Have you ever wanted something very badly? I mean something good of course. You really want it but are not sure if you are entitled to it or how to go about acquiring it. You research and investigate and eventually find the information you need. Armed with the proper information, you are now able to show that you are entitled.

How much do we really love the Land of Israel and how strongly do we yearn to have a share in the land? In this week’s Torah reading Parshas Pinchas, the daughters of Tzlafchad approach Moshe and request a share in the land of Israel. Their father was no longer alive and they had no brothers. They say to Moshe “Our father died in the wilderness, and he was not among the company of those who gathered themselves together against Hashem in the company of Korah, but he died in his own sin; and he had no sons. Why should the name of our father be taken away from among his family, because he had no son? Give to us a possession among the brothers of our father.”

Moshe is stymied and has to ask Hashem whether they are supposed to get a share. Hashem replies in the affirmative and teaches the laws of inheritance. The Sefer Zikaron comments that the daughters of Tzlafchad understood details of the laws of inheritance that Moshe did not know. Their claim was not just we would like to have a share: they were claiming that they rightfully deserved it. We know this is so because it would have been inappropriate to claim something that you may not be entitled to. They would not have asked for a share unless they were sure they were right.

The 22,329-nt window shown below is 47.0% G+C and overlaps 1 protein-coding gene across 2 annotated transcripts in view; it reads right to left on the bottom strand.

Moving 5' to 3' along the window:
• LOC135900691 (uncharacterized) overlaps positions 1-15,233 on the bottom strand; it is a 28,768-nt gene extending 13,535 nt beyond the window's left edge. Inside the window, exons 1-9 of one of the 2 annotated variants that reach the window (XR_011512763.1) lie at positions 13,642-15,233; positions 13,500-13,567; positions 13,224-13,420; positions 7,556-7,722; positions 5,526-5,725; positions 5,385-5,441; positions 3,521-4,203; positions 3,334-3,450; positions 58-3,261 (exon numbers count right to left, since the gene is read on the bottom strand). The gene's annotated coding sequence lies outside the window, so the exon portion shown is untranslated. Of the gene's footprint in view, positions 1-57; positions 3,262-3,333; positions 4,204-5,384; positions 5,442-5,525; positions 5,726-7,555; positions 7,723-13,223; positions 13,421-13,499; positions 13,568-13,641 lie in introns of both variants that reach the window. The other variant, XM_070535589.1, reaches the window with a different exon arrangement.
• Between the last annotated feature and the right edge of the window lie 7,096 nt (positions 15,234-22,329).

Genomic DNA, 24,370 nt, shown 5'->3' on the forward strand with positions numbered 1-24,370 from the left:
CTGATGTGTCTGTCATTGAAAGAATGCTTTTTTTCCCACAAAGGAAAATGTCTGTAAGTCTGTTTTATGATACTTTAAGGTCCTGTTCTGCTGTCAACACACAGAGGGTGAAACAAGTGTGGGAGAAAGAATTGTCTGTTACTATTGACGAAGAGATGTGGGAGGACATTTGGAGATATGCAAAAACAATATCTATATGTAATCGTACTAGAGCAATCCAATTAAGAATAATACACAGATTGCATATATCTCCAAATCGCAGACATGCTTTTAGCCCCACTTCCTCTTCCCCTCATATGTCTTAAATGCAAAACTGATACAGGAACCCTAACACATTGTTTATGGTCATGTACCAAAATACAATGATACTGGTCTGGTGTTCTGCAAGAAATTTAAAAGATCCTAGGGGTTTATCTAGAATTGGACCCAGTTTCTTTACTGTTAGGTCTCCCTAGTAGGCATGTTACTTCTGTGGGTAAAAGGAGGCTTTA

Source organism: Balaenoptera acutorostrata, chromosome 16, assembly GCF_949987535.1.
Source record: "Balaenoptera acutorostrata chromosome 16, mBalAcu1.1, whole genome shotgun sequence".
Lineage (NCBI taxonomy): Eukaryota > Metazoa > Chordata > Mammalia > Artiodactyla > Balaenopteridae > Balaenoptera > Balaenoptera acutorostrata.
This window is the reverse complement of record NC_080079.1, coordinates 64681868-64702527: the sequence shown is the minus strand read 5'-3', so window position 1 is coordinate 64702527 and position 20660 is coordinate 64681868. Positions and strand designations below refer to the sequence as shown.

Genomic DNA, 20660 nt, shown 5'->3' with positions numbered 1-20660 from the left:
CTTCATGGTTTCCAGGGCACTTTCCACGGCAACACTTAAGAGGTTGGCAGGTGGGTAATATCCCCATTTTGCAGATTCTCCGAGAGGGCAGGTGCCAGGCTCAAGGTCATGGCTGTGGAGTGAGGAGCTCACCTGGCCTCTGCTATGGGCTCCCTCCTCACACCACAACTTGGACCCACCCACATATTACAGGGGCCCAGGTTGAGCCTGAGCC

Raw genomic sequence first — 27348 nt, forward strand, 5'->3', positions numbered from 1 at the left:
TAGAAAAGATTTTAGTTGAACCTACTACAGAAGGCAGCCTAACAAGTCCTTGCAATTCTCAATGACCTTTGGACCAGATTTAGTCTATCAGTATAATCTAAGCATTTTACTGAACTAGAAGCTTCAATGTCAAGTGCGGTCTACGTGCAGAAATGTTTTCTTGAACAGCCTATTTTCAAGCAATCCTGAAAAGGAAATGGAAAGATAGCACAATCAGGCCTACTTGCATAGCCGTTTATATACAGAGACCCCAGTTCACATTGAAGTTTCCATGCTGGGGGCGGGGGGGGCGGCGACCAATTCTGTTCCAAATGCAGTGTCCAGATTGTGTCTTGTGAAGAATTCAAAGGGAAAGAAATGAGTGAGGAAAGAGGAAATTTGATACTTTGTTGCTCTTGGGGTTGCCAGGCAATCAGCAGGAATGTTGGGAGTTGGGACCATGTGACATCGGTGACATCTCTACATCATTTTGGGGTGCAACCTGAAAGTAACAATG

Rav Henoch Leibowitz asks how is it that they knew the laws even though Moshe did not? Moshe knew more Torah than anyone else? He answers that the daughters of Tzlafchad had a personal bias. They were motivated by their strong love of Israel. They so much wanted a share in the land that it inspired them to research the law in greater depth and come up with the correct answer. Their bias did not cause them to make an error in logic, it inspired them to dig deeper and find the answer. Moshe did not have this motivation and did not research the issue as deeply and as a result did not come up with the answer.

Today marks the last day of our Yarchei Kallah study week, culminating with a Shabbaton with Rabbi Hoch. It has been a week of great inspiration and learning. As we begin the Three Weeks between the 17th of Tamuz and Tisha B’Av, may we use what we have learned to motivate ourselves to a greater love of Torah and Israel and may our deep yearning inspire us to find the key to bringing Moshiach.

Shabbat Shalom,

Rabbi Shaps and the JET Team